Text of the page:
DTA cautions public service ChatGPT use without policy

Brandon How

The use of ChatGPT in the public service is not being encouraged by the Digital Transformation Agency, although it is supportive of experimentation using generative AI technologies to explore use-cases as the digital agency continues development of formal AI guidelines.

The agency’s chief executive Chris Fechner noted that there was currently “no formal Commonwealth policy related to generative AI technologies like ChatGPT at this time”.

He also acknowledged that public servants would want to experiment with the technology and has advised they follow the DTA’s “initial (beta) AI guidance” published last year through its Australian Government Architecture (AGA).

The voluntary guidance is supposed to support government agencies exploring use of AI and associated technologies, as well as providing advice to the private sector on expectations for public-sector use of AI technologies.

“The DTA’s view is that without an evaluation of the algorithms, training data and validations that produce such AI results, using generative AI technologies for delivery of services or making decisions should not be supported. However, experimentation using generative AI technologies within the APS to help generate use-cases should not be discouraged,” Mr Fechner said.

“Use of generative AI technologies or other similar AI capabilities in government for policy, decisions or service delivery must be assessed and evaluated. This includes establishing the appropriate governance, consultation, transparency, contestability, validation and other controls.”

In an initial response to InnovationAus.com that was subsequently retracted, Mr Fechner said that “the DTA would not support the use of ChatGPT in the execution of public-sector business or in generating public-sector white papers, as the algorithms, training data and validations have not been tested for this use”.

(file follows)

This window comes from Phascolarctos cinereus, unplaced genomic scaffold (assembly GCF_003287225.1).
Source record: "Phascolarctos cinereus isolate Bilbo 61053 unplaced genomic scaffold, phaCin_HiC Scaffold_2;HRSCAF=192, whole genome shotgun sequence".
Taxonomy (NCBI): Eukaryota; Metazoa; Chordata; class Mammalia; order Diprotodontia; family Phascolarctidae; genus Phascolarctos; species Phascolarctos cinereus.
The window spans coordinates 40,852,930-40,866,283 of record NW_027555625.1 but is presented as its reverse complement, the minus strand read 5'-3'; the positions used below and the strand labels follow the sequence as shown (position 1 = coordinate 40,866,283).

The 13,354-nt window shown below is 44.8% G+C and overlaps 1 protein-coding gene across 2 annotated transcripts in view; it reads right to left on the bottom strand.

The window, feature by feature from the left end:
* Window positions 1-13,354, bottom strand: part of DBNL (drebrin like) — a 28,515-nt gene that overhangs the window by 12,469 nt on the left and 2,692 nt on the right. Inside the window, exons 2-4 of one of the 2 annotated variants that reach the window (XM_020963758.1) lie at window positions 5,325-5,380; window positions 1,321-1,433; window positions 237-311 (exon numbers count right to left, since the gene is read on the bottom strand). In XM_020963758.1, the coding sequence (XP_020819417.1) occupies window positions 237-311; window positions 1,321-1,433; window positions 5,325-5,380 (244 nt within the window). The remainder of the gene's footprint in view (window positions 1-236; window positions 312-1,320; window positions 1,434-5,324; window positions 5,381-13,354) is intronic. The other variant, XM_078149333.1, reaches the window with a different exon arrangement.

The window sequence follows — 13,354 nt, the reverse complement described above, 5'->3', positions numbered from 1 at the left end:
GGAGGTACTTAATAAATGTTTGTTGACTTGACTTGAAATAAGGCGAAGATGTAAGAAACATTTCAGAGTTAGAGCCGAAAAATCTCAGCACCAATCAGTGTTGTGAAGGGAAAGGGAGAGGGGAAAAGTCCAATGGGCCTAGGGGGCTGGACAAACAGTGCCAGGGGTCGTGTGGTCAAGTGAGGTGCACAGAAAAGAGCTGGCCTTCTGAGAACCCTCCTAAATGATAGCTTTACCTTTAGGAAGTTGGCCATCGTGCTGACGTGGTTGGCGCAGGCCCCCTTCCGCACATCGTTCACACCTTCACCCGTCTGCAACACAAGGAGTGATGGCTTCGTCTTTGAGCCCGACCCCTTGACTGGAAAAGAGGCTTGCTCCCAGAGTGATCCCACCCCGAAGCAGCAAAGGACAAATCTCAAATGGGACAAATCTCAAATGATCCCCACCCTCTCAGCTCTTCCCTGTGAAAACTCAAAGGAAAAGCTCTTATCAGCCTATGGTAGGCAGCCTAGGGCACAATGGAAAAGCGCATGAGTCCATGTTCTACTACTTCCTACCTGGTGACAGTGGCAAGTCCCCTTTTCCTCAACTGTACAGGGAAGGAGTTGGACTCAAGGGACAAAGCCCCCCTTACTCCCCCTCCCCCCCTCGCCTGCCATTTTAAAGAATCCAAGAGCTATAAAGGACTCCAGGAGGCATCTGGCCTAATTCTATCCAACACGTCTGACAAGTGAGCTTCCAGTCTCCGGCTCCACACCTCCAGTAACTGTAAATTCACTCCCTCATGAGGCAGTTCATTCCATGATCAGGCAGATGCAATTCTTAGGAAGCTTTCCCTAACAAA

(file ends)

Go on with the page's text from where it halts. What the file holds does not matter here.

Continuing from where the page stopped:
The development of guidelines aimed to “ensure appropriate risk management and governance mechanisms are in place to support safe and secure AI solutions, provide a structure for consistent application of the technologies, and provide the guardrails to achieve efficiencies and reduce duplication”.

Development of the AI guidance was done by “working closely and taking guidance from the Department of Industry, Science and Resources; Data61; CSIRO; and the National AI Centre”. This included “several roundtable discussions with Australian Government agencies and industry stakeholders”.

Work is ongoing at the DTA to formally include AI guidance in the Australian Government Architecture, with Mr Fechner describing it as a “rapidly changing digital and ICT landscape. The DTA actively engages with industry and academia, and welcomes their contributions and feedback”.

The beta guidelines acknowledge the opportunity to optimise business process, reduce risks of legacy impacts, increase transparency of decision making, and process “significantly larger scales of data than current capacities” allow to deliver better citizen outcomes.

Australian AI regulation is being led by the New South Wales government through its AI framework and AI committee. At the behest of the state’s Digital Government minister Victor Dominello, a bipartisan inquiry into the use of AI across the state government is expected to take place this year, telling InnovationAus.com last month “policy decisions must be well informed and evidence based”.

“The inquiry will examine the breadth of issues this evolving space presents. While AI and associated tech presents us with a wealth of opportunities, it can be used inappropriately, which is why we need expert advice on how to get a proper framework in place,” Mr Dominello told InnovationAus.com last month.

“Regardless of any regulatory or other changes that may be considered as part of the Inquiry, education will remain a powerful mechanism to inform people on how AI can be used responsibly. I foresee industry and academia playing a pivotal role here.”

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